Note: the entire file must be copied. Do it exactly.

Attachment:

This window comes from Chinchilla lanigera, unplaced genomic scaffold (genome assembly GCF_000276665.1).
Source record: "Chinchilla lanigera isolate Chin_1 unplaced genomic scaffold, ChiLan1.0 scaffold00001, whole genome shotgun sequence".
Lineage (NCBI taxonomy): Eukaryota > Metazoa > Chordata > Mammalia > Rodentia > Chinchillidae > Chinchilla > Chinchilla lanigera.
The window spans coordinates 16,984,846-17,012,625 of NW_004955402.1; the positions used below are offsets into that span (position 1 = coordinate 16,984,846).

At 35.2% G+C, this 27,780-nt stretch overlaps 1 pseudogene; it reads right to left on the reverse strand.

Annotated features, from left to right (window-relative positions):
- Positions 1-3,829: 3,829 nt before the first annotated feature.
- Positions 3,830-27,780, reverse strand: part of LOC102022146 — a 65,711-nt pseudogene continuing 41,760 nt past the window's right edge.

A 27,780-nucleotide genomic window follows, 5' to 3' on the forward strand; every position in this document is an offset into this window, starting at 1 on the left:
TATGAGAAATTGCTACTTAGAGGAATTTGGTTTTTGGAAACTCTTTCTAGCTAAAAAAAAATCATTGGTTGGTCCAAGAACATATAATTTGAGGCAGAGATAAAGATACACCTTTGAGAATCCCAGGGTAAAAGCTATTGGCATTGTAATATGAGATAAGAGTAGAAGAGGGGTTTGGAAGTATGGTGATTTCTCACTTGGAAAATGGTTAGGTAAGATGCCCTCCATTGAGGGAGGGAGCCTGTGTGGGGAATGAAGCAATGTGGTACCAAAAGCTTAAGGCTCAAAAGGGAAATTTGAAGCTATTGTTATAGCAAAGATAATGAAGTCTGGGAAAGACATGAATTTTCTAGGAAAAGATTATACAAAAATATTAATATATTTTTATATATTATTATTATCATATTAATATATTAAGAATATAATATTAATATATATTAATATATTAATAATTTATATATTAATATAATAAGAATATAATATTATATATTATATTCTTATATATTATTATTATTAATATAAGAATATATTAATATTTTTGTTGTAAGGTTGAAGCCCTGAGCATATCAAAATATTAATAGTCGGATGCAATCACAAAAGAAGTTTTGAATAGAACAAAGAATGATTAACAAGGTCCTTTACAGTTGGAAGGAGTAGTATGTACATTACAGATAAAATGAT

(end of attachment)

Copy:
This window comes from Chinchilla lanigera, unplaced genomic scaffold (genome assembly GCF_000276665.1).
Source record: "Chinchilla lanigera isolate Chin_1 unplaced genomic scaffold, ChiLan1.0 scaffold00001, whole genome shotgun sequence".
Lineage (NCBI taxonomy): Eukaryota > Metazoa > Chordata > Mammalia > Rodentia > Chinchillidae > Chinchilla > Chinchilla lanigera.
The window spans coordinates 16,984,846-17,012,625 of NW_004955402.1; the positions used below are offsets into that span (position 1 = coordinate 16,984,846).

At 35.2% G+C, this 27,780-nt stretch overlaps 1 pseudogene; it reads right to left on the reverse strand.

Annotated features, from left to right (window-relative positions):
- Positions 1-3,829: 3,829 nt before the first annotated feature.
- Positions 3,830-27,780, reverse strand: part of LOC102022146 — a 65,711-nt pseudogene continuing 41,760 nt past the window's right edge.

A 27,780-nucleotide genomic window follows, 5' to 3' on the forward strand; every position in this document is an offset into this window, starting at 1 on the left:
TATGAGAAATTGCTACTTAGAGGAATTTGGTTTTTGGAAACTCTTTCTAGCTAAAAAAAAATCATTGGTTGGTCCAAGAACATATAATTTGAGGCAGAGATAAAGATACACCTTTGAGAATCCCAGGGTAAAAGCTATTGGCATTGTAATATGAGATAAGAGTAGAAGAGGGGTTTGGAAGTATGGTGATTTCTCACTTGGAAAATGGTTAGGTAAGATGCCCTCCATTGAGGGAGGGAGCCTGTGTGGGGAATGAAGCAATGTGGTACCAAAAGCTTAAGGCTCAAAAGGGAAATTTGAAGCTATTGTTATAGCAAAGATAATGAAGTCTGGGAAAGACATGAATTTTCTAGGAAAAGATTATACAAAAATATTAATATATTTTTATATATTATTATTATCATATTAATATATTAAGAATATAATATTAATATATATTAATATATTAATAATTTATATATTAATATAATAAGAATATAATATTATATATTATATTCTTATATATTATTATTATTAATATAAGAATATATTAATATTTTTGTTGTAAGGTTGAAGCCCTGAGCATATCAAAATATTAATAGTCGGATGCAATCACAAAAGAAGTTTTGAATAGAACAAAGAATGATTAACAAGGTCCTTTACAGTTGGAAGGAGTAGTATGTACATTACAGATAAAATGAT